“Oooooh, ain’t that splendid? That is the smoke that thunders…” Those were the first words I heard inside a chopper. A pilot gushing over thundering smoke. Buckled, topped with a heavy headphone and flying 500 ft above the ground, I looked out. Below me was the world’s largest sheet of falling water. Mosi-oa-Tunya, I mumbled. No, my tongue had not turned Tongan, Mosi-oa-Tunya (smoke that thunders) is what the locals call the Victoria Falls (Zambia). The mighty Zambezi river was thundering down a narrow basaltic abyss, frothy in countenance and hurried in pace, the black of the basalt shrouded in mist. “Charlie, Alpha…Over…Victoria Falls is almost twice the height and width of Niagara Falls… It was on November 16, 1856, that Dr David Livingstone first saw the Victoria Falls,” the pilot gushed again, his voice drowning in the roar of the rotor.
In local language, Victoria Falls is called Mosi-oa-Tunya (smoke that thunders). (Photo credit: Preeti Verma Lal)
As one of the first medical missionaries to enter southern Africa and the first European to explore the region, in 1842, Dr Livingstone, the Scottish explorer, had begun a four-year expedition to find a route from the upper Zambezi to the eastern coast near Mozambique. Exactly 162 years ago on November 16, when Dr David Livingstone became the first European to see the Victoria Falls, he had no helicopter. No pilot. He paddled in a dugout canoe on the Zambezi with Susu and Chuma, his loyal Zambian tribal porters. He did not drawl an oooh either; he wrote, “No one can imagine the view from anything witnessed in England. It had never been seen before by European eyes… The snow white sheet seemed like myriads of small comets rushing on in one direction….” He was not sure how many Europeans had seen the smoke of the thunder, but he was certain that it “must have been seen by the angels in their flight”.
A statue of Dr David Livingstone, the first European to see the Victoria Falls. (Photo credit: Preeti Verma Lal)
Dr Livingstone gave the waterfall a new name: Victoria Falls, in honour of his Queen. And the land that he paddled into borrowed his name: Livingstone.
The Livingstone Club was founded in 1908. (Photo credit: Preeti Verma Lal)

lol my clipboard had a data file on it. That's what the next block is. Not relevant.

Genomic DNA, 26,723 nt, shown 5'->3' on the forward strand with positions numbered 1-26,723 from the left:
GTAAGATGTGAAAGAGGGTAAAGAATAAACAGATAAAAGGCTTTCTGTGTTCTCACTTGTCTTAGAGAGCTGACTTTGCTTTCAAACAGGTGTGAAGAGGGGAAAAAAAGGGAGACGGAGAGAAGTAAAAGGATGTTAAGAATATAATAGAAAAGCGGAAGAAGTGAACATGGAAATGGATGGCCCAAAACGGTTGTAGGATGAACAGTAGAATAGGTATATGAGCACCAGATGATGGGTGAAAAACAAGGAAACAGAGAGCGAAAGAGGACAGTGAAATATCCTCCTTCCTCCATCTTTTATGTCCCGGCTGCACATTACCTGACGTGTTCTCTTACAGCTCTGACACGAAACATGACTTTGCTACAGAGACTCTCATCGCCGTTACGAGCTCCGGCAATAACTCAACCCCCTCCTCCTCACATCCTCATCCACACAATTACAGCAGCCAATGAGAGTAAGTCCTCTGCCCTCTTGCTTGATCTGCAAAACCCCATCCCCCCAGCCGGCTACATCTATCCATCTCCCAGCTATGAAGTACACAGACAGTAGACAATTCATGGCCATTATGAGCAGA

There is not much to the town of Livingstone which was founded in the 1890s; the main street flanked by a few colonial buildings, with the wealth of a few interspersed by the anguish of many. There is a century-old High Court building which was a prefab with wood and furnishings imported from England; the Livingstone Museum that stashes memorabilia of the explorer, a cinema built in 1931, a century-old golf course, blue taxis, men selling curios at bends and women going about their chores languorously. Livingstone would have such strong Indian connections I certainly had not expected that. I saw a Bobilli Jeweller, a Bhukkan’s and a Bridgelal & Sons. Everyone in Livingstone seemed to know at least one Patel and everyone seems to have tried the chicken tikka in Kamuza, an Indian tandoori restaurant.
A statue of one of Dr David Livingstone’s loyal porters. (Photo credit: Preeti Verma Lal)
Nearly 250 kms north of Victoria Falls is Chirundu, a small village where Dr Livingstone died of malaria in May 1873. His servants buried his heart under a mvule tree on which was carved the date of Livingstone’s death and the names of his three servants. Not much remains of the tree but stories about Dr Livingstone and his journeys still reverberate with thundering smoke. I am not sure whether Victoria Falls “have been seen by the angels in their flight”. I certainly saw it.
Figurines made of corn husk is a popular souvenir from Livingstone. (Photo credit: Preeti Verma Lal)
Preeti Verma Lal is a Goa-based freelance writer/photographer.
First Published: IST